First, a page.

As the Eurovision Song Contest gets under way in Sweden, the 37 acts representing their countries are all preparing for a performance like no other, hoping to bag themselves a place in the Grand Final.


The performances will be split across two semi-finals, taking place on Tuesday 7th May and Thursday 9th May.

Amongst the acts performing during the second semi-final is Israel’s entry, Eden Golan, who will be singing the track Hurricane.

Viewers may be wondering why Israel is taking part in the contest, given it is not located in Europe.

This year, there has also been criticism over the country’s involvement in the 2024 competition in light of the current situation in Gaza and the Middle East, with some calling for a boycott.

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Here is the latest about Israel's involvement in Eurovision.

Why is Israel in Eurovision?

While many often think that a country needs to be part of Europe to take part in Eurovision, that is not the case.

Israel has taken part in the Eurovision Song Contest every year since 1973 as the country has been represented by a national broadcaster which is part of the European Broadcasting Union since 1957.

The Israel Broadcasting Authority was a member of the EBU from 1957 up until 2017, at which point the IBA was replaced as Israel’s public broadcaster by the Israeli Public Broadcasting Corporation. The IPBC is currently a member of the EBU, which allows Israel to continue to compete in Eurovision.

Other non-European members of the EBU include Armenia, Cyprus and Australia – all of which are competing in Eurovision 2024.

Why has there been criticism of Israel’s inclusion in Eurovision 2024?

Eurovision has faced criticism over its decision to allow Israel to compete in this year’s competition in light of the current war in Gaza and the Middle East, with some fans and members of the music industry calling for a boycott of the ceremony.

Noel Curran – director general of the European Broadcasting Union (EBU), which organises Eurovision – has said in a statement: "We understand the concerns and deeply held views around the current conflict in the Middle East. We can’t fail to be moved by the profound suffering of all those caught up in this terrible war.

"However, the Eurovision Song Contest is a non-political music event and a competition between public service broadcasters who are members of the EBU. It is not a contest between governments.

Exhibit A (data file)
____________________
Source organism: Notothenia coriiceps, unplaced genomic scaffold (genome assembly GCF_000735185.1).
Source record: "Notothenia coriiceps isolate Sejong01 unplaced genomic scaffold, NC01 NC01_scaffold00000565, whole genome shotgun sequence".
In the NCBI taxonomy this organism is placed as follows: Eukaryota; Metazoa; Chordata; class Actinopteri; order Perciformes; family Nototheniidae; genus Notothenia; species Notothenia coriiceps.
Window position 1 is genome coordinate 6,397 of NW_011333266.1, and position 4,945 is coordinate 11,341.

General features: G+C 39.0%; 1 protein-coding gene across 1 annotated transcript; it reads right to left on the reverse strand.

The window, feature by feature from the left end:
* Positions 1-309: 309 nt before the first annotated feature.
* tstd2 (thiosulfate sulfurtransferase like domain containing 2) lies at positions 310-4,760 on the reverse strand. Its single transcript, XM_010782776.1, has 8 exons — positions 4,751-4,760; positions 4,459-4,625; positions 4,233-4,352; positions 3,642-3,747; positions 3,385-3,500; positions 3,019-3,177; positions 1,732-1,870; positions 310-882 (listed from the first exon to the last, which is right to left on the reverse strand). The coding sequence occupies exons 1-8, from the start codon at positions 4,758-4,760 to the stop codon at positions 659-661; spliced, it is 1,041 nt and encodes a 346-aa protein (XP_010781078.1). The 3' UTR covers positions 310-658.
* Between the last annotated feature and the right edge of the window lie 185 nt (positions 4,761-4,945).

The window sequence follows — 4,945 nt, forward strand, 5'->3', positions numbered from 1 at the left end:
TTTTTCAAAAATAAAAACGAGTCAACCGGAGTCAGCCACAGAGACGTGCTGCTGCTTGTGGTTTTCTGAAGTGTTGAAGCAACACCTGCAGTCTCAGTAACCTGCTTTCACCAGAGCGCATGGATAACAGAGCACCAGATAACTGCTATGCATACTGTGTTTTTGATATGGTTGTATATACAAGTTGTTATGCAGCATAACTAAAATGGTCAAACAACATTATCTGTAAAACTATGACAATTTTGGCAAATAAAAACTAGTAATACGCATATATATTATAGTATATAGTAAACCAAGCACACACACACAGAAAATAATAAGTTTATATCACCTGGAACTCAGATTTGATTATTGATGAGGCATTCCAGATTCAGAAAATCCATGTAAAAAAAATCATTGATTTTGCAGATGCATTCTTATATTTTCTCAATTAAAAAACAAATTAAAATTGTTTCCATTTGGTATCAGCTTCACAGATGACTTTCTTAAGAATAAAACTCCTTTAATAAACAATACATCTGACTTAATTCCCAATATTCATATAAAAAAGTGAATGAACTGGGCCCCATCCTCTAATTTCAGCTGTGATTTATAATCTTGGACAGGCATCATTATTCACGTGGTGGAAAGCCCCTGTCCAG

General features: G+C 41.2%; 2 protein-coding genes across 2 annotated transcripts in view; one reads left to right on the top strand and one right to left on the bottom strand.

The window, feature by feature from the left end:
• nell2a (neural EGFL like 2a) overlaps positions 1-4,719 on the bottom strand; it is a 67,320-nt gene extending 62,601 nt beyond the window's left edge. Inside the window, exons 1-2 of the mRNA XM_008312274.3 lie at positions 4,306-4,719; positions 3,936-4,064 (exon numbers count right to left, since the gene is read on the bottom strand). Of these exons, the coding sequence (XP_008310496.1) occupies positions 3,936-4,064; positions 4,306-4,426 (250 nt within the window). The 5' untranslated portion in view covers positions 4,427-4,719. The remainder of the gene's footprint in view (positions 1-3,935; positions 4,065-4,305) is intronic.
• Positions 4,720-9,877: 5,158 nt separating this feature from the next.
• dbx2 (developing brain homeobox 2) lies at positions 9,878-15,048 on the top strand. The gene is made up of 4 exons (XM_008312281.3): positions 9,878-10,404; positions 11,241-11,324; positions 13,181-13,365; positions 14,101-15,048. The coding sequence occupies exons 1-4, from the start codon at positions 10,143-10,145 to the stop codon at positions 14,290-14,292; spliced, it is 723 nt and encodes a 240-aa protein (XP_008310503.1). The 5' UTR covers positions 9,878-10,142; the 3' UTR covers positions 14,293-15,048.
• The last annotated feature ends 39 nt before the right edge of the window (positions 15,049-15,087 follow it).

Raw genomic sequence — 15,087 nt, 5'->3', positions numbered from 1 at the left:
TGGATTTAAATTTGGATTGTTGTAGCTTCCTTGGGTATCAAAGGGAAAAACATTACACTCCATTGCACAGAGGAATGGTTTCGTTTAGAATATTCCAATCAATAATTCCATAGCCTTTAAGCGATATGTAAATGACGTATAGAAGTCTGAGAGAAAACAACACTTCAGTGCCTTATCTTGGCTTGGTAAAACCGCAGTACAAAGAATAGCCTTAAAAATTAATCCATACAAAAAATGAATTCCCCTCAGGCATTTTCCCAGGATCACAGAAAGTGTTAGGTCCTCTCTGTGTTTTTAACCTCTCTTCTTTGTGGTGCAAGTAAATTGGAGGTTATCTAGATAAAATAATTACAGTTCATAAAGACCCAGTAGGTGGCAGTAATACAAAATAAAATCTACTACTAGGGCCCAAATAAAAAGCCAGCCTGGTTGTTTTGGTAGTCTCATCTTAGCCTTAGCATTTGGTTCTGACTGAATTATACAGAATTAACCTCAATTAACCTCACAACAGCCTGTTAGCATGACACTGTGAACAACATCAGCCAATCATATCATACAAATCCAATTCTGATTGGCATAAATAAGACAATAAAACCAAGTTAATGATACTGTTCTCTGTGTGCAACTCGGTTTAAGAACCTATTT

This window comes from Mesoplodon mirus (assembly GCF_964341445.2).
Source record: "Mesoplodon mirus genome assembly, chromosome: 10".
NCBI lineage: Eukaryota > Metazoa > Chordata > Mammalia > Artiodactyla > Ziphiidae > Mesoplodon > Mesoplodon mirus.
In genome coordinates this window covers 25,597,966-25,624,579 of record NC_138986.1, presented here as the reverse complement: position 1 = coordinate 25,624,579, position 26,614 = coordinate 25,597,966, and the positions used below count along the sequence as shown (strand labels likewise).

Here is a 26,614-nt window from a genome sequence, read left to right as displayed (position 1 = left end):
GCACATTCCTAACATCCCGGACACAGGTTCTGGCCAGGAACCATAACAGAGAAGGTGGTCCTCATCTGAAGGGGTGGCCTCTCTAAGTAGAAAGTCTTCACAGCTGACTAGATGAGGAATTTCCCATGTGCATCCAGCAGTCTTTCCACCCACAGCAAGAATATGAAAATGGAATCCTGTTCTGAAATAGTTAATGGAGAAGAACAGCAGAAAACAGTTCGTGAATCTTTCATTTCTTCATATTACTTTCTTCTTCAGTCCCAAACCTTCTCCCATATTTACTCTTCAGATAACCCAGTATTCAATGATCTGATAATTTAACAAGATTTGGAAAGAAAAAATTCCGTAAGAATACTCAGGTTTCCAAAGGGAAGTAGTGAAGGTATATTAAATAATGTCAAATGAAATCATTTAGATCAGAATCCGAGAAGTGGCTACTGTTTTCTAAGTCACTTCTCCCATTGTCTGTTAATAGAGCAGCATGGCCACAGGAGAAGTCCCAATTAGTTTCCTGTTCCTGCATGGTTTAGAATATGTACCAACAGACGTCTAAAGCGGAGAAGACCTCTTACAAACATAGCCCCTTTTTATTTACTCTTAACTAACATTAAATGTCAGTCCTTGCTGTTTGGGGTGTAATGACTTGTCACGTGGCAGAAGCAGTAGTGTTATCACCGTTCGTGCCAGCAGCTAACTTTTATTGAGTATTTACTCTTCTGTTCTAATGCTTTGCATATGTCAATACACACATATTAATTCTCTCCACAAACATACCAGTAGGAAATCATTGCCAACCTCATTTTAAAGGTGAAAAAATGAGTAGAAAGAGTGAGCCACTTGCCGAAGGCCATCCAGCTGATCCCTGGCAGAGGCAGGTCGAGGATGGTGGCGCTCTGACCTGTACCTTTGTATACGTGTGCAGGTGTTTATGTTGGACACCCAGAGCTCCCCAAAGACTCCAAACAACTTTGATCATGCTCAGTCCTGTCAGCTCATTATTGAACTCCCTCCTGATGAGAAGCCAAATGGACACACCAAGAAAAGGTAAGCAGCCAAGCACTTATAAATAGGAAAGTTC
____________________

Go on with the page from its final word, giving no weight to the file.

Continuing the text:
"As a member-led organisation, our governing bodies – the Eurovision Song Contest Reference Group and the Executive Board – did review the participants list for the 2024 Contest and agreed that the Israeli public broadcaster KAN met all the competition rules for this year and can participate as it has for the past 50 years."

The artists taking part in this year's contest have also faced backlash for not pulling out of the ceremony, including the UK's act Olly Alexander, who signed a joint statement alongside other entrants explaining they "do not feel comfortable being silent".

"It is important to us to stand in solidarity with the oppressed and communicate our heartfelt wish for peace, an immediate and lasting ceasefire, and the safe return of all hostages," the statement read. "We stand united against all forms of hate, including anti-Semitism and Islamophobia.

"We firmly believe in the unifying power of music, enabling people to transcend differences and foster meaningful conversations and connections. We feel that it is our duty to create and uphold this space, with a strong hope that it will inspire greater compassion and empathy."

Who is representing Israel in Eurovision 2024?

Israel will be represented by Eden Golan, a 20-year-old singer who has risen to fame through various singing competitions, including the national talent competition Hakokhav HaBa (Rising Star).

Golan will be performing Hurricane, a re-written version of previous entry October Rain, which was previously rejected by the EBU due to its political tones.


Israel’s public broadcaster, Kan, initially refused to change the song, but Israel’s President Isaac Herzog called for "necessary adjustments" to be made to ensure the country could participate in the competition.